What's the common denominator between continuing dismal results on standardized performance tests and the apparent mass production of exemptions and lowered demands for pupils from North Tel Aviv who are classified as being learning disabled? In one word: money. To rephrase: the privatization of education.
Those who fall behind in reading comprehension, mathematics and English are children who belong to both categories: these are youngsters whose parents are unable to purchase books and learning videos, private teachers, enrichment activities and summer school; or they are children with learning problems whose parents are unable to send them to private experts who furnish them with exemptions from written exams.
There's no point in being naive about it: there have always been gaps in education, and there always will be. Parents provide the most important foundations for education; and what they provide is money, or the equivalent of money (free time, attention, intelligent discussion and exposure to experiences). When children reach schools, their most meaningful, formative educational years are almost behind them. Capable parents who value their children's education are willing to pay a pretty penny so that their little ones acquire skills useful to them in life.
These attitudes pad the bank accounts of private preschool teachers and of "prestigious" preschools (in North Tel Aviv and on kibbutzim, parents pay NIS 2,500 to NIS 3,500 a month for private preschool frameworks), and also of directors of various enrichment activities to which anxious small children, accompanied by ambitious parents, are taken two or three times a week, as well as diagnostic centers that test children's aptitudes. And, of course, children from families in the highest economic strata have more toys, books, and computer games. Such children are acquainted with a more successful, easier life than that of children from poor families on the geographic-social periphery.
And so six year olds with rich preschool backgrounds reach first-grade classrooms that are equipped with accoutrements that are entirely known in classrooms for children from low socio-economic backgrounds.
None of this is surprising news, of course. And yet the Education Ministry has the ability to reduce social gaps, if not to eradicate them altogether. Ministry policy was supposed to provide children from low socioeconomic backgrounds with the tools needed for good citizenship, and also, in the case of industrious and talented youngsters, for the climb to the top in various fields.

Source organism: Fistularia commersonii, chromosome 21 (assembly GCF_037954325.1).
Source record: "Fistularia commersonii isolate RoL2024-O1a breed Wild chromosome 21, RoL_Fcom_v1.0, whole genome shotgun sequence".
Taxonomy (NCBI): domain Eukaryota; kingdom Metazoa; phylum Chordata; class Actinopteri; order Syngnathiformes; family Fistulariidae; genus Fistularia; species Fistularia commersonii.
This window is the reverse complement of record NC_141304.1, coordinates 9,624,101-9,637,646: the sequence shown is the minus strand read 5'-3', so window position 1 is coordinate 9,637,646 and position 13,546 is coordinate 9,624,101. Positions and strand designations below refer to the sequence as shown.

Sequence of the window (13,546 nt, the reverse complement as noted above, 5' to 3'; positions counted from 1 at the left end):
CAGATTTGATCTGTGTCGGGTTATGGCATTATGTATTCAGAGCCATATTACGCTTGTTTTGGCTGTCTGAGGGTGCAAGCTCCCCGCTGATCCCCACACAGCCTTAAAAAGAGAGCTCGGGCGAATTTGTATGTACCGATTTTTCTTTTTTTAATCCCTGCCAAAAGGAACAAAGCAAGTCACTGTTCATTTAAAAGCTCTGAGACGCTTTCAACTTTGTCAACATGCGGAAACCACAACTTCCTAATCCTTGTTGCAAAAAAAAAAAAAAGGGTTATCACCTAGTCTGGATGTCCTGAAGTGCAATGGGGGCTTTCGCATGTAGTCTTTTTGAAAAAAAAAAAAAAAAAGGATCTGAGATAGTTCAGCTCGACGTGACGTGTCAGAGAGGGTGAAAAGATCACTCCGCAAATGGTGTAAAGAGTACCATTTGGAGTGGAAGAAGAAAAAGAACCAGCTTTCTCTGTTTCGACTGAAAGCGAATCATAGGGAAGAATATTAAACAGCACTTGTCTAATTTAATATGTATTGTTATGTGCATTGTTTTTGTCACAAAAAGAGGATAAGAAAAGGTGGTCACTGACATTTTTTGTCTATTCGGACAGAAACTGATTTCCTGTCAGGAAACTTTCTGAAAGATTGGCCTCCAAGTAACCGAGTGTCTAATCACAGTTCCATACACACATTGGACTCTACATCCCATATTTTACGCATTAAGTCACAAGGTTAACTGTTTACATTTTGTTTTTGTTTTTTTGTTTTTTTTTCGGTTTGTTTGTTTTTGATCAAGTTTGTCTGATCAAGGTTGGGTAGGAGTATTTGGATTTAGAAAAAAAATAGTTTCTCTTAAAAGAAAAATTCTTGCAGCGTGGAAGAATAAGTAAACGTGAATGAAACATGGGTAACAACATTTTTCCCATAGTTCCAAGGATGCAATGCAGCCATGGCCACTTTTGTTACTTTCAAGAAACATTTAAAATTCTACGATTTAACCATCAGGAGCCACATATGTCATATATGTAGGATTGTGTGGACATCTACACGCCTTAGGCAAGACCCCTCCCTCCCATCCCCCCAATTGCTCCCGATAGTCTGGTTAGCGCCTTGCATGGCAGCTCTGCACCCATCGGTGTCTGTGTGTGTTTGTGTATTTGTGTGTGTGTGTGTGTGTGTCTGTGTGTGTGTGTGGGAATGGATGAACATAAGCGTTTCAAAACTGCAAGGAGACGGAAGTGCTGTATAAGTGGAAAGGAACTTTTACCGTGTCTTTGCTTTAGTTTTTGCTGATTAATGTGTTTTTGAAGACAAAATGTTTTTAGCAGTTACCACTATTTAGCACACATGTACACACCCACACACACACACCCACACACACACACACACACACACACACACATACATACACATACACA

Instead, Israel's Education Ministry does the complete opposite. Over the past 10 years, state expenditure on education has dwindled, whereas investment in private education has grown; and so gaps between rich and poor have also widened. According to data compiled by the Central Bureau of Statistics, during 2003 parents from the wealthiest 10 percent of the nation's income groups spent 2.7 times more on education than did parents from middle-income brackets, and 10 times more than parents who belong to the poorest 10 percent group. This trend will continue in years to come, owing to the state of the economy, the government's distorted priorities, and (last but not least) the Education Ministry's obsessive habit of privatizing absolutely everything with the aim of reducing short-term deficits.
Rather than instituting serious reform, which would feature, among other things, the development of high-quality teachers and the improvement of learning conditions, the education system encourages private entrepreneurs whose public utility is dubious, to say the least. Writers of grandiose educational plans, diagnostic centers, educational counselors, and directors of all sorts of associations take center stage, and teachers and school principals are shoved to the side.
Parents have observed the changes for years. Those who have sufficient financial resources grasped long ago what they need to do: faced with an education system which has abandoned pupils, they protect their own children. In recent years, they have done so by resorting to the ugliest of means - attaining exemptions from exams, applying pressures and threats to teachers who did not give high grades, utilization of special connections and deal-making. Such parents do whatever it takes to ensure that their children don't suffer.
Such a child, who has been shielded from suffering by his parents, passes matriculation exams with an exemption or two, assumes (with the help of some string-pulling) a non-dangerous role in the Israel Defense Forces (or gets a service exemption), and then, in some cases, purchases an academic degree from some foreign university. The main thing is that the kid should get ahead quickly, and as easily as possible.
None of this would be important were it the case that other, less well-off parents were able to secure a decent education for their children, with the help of the education system. Since the system has forsaken them, the only thing that remains for them is to stare at the gap and despair.
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